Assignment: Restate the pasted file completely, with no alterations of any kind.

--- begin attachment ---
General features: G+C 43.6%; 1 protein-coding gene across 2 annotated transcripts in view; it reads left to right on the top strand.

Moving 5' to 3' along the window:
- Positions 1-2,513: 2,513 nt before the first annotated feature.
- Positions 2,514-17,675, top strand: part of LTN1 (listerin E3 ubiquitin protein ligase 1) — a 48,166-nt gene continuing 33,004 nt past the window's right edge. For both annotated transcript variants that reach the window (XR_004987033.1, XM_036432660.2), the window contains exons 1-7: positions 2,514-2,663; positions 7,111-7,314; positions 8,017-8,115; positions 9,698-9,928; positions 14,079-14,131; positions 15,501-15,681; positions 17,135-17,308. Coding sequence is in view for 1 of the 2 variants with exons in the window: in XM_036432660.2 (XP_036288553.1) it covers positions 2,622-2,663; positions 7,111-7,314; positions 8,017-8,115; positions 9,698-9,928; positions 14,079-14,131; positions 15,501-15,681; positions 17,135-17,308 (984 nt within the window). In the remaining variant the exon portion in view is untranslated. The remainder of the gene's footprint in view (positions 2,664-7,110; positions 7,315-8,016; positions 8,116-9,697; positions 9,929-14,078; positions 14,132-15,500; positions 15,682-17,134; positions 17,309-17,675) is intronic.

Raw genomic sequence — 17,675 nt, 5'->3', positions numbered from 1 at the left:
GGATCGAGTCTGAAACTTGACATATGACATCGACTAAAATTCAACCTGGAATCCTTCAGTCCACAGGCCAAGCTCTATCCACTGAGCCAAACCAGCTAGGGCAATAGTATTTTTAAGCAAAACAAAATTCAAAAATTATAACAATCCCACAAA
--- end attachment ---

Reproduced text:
General features: G+C 43.6%; 1 protein-coding gene across 2 annotated transcripts in view; it reads left to right on the top strand.

Moving 5' to 3' along the window:
- Positions 1-2,513: 2,513 nt before the first annotated feature.
- Positions 2,514-17,675, top strand: part of LTN1 (listerin E3 ubiquitin protein ligase 1) — a 48,166-nt gene continuing 33,004 nt past the window's right edge. For both annotated transcript variants that reach the window (XR_004987033.1, XM_036432660.2), the window contains exons 1-7: positions 2,514-2,663; positions 7,111-7,314; positions 8,017-8,115; positions 9,698-9,928; positions 14,079-14,131; positions 15,501-15,681; positions 17,135-17,308. Coding sequence is in view for 1 of the 2 variants with exons in the window: in XM_036432660.2 (XP_036288553.1) it covers positions 2,622-2,663; positions 7,111-7,314; positions 8,017-8,115; positions 9,698-9,928; positions 14,079-14,131; positions 15,501-15,681; positions 17,135-17,308 (984 nt within the window). In the remaining variant the exon portion in view is untranslated. The remainder of the gene's footprint in view (positions 2,664-7,110; positions 7,315-8,016; positions 8,116-9,697; positions 9,929-14,078; positions 14,132-15,500; positions 15,682-17,134; positions 17,309-17,675) is intronic.

Raw genomic sequence — 17,675 nt, 5'->3', positions numbered from 1 at the left:
GGATCGAGTCTGAAACTTGACATATGACATCGACTAAAATTCAACCTGGAATCCTTCAGTCCACAGGCCAAGCTCTATCCACTGAGCCAAACCAGCTAGGGCAATAGTATTTTTAAGCAAAACAAAATTCAAAAATTATAACAATCCCACAAA